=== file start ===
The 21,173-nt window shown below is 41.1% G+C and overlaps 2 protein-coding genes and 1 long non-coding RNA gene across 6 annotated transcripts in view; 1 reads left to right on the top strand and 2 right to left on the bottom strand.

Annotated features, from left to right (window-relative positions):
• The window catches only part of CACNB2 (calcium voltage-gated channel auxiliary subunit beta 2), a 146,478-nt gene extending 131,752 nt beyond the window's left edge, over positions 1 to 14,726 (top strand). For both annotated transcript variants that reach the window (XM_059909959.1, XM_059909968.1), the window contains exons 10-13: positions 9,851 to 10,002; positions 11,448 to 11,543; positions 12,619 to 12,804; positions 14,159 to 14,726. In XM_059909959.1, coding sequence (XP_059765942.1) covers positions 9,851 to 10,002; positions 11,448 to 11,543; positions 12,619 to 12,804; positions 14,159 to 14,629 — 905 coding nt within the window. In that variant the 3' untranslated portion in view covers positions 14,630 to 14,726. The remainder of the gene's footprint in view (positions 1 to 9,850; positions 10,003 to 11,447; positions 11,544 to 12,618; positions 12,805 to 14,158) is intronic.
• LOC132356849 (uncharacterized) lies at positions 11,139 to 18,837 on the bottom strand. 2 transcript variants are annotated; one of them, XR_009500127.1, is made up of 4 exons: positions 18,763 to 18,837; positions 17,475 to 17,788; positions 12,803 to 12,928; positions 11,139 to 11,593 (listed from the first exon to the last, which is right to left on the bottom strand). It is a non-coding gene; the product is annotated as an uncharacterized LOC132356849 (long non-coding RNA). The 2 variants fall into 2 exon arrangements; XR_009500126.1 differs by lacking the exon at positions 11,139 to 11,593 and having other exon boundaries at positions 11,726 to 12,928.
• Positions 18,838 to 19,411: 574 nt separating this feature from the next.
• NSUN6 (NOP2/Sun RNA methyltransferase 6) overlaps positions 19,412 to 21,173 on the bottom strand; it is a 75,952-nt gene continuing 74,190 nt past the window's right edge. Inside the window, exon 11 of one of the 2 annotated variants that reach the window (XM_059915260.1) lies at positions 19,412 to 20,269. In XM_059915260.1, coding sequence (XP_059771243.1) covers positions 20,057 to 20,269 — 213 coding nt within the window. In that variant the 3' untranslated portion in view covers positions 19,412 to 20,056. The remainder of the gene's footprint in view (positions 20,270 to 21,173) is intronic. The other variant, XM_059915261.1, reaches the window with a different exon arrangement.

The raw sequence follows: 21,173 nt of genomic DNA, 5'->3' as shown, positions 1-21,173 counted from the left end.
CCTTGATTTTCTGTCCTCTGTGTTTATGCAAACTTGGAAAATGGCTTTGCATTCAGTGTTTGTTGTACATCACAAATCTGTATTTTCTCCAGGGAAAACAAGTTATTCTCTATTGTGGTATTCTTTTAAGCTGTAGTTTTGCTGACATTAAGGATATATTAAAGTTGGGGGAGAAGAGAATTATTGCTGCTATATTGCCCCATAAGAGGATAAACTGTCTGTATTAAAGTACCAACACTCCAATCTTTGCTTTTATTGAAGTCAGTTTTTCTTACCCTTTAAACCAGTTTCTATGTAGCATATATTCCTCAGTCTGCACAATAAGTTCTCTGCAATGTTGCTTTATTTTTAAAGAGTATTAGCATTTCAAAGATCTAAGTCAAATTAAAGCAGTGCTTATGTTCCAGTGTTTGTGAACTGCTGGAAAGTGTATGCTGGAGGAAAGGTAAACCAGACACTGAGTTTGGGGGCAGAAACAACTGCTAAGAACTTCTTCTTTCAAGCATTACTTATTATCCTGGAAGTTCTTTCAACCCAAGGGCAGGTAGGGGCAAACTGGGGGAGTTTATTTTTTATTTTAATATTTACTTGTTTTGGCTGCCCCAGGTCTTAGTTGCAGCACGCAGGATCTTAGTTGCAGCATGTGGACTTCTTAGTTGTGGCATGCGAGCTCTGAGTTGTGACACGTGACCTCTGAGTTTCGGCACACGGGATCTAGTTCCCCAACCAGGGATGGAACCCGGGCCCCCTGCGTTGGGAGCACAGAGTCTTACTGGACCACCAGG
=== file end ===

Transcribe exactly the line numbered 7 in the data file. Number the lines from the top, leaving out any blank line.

The raw sequence follows: 21,173 nt of genomic DNA, 5'->3' as shown, positions 1-21,173 counted from the left end.